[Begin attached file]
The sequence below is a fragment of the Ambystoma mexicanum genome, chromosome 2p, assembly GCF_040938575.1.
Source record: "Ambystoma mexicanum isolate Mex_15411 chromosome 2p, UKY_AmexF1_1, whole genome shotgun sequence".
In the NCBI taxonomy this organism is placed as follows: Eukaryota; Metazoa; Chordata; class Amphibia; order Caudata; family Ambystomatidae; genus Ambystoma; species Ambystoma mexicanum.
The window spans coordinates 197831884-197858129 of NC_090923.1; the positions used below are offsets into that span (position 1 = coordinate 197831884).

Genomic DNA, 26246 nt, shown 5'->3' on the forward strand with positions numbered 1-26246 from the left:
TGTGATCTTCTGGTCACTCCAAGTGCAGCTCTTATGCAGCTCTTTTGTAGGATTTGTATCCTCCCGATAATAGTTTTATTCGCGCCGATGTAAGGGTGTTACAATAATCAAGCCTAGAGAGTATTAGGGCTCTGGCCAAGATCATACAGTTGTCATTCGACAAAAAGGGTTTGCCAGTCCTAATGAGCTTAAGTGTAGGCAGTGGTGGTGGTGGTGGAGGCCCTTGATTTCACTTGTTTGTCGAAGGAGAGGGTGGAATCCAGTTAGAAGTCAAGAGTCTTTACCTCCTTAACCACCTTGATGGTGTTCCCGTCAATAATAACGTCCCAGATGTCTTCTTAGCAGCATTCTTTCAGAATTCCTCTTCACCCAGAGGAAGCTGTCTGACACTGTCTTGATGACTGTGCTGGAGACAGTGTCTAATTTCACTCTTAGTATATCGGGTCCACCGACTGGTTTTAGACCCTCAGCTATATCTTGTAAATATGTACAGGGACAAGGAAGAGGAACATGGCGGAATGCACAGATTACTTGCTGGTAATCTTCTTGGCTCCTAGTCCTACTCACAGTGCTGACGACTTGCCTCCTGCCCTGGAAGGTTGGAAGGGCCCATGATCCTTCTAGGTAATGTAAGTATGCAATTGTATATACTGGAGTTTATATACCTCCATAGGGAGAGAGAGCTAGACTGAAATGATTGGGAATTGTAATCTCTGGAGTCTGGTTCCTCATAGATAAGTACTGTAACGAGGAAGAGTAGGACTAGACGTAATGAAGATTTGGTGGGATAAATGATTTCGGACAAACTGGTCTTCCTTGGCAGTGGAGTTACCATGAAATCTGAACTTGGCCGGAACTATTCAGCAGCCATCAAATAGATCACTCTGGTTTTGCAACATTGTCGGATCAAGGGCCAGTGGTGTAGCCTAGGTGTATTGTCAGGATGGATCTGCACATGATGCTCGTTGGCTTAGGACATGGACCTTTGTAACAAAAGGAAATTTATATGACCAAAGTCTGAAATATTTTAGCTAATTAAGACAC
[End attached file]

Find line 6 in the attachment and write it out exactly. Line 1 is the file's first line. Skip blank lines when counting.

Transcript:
TGTGATCTTCTGGTCACTCCAAGTGCAGCTCTTATGCAGCTCTTTTGTAGGATTTGTATCCTCCCGATAATAGTTTTATTCGCGCCGATGTAAGGGTGTTACAATAATCAAGCCTAGAGAGTATTAGGGCTCTGGCCAAGATCATACAGTTGTCATTCGACAAAAAGGGTTTGCCAGTCCTAATGAGCTTAAGTGTAGGCAGTGGTGGTGGTGGTGGAGGCCCTTGATTTCACTTGTTTGTCGAAGGAGAGGGTGGAATCCAGTTAGAAGTCAAGAGTCTTTACCTCCTTAACCACCTTGATGGTGTTCCCGTCAATAATAACGTCCCAGATGTCTTCTTAGCAGCATTCTTTCAGAATTCCTCTTCACCCAGAGGAAGCTGTCTGACACTGTCTTGATGACTGTGCTGGAGACAGTGTCTAATTTCACTCTTAGTATATCGGGTCCACCGACTGGTTTTAGACCCTCAGCTATATCTTGTAAATATGTACAGGGACAAGGAAGAGGAACATGGCGGAATGCACAGATTACTTGCTGGTAATCTTCTTGGCTCCTAGTCCTACTCACAGTGCTGACGACTTGCCTCCTGCCCTGGAAGGTTGGAAGGGCCCATGATCCTTCTAGGTAATGTAAGTATGCAATTGTATATACTGGAGTTTATATACCTCCATAGGGAGAGAGAGCTAGACTGAAATGATTGGGAATTGTAATCTCTGGAGTCTGGTTCCTCATAGATAAGTACTGTAACGAGGAAGAGTAGGACTAGACGTAATGAAGATTTGGTGGGATAAATGATTTCGGACAAACTGGTCTTCCTTGGCAGTGGAGTTACCATGAAATCTGAACTTGGCCGGAACTATTCAGCAGCCATCAAATAGATCACTCTGGTTTTGCAACATTGTCGGATCAAGGGCCAGTGGTGTAGCCTAGGTGTATTGTCAGGATGGATCTGCACATGATGCTCGTTGGCTTAGGACATGGACCTTTGTAACAAAAGGAAATTTATATGACCAAAGTCTGAAATATTTTAGCTAATTAAGACAC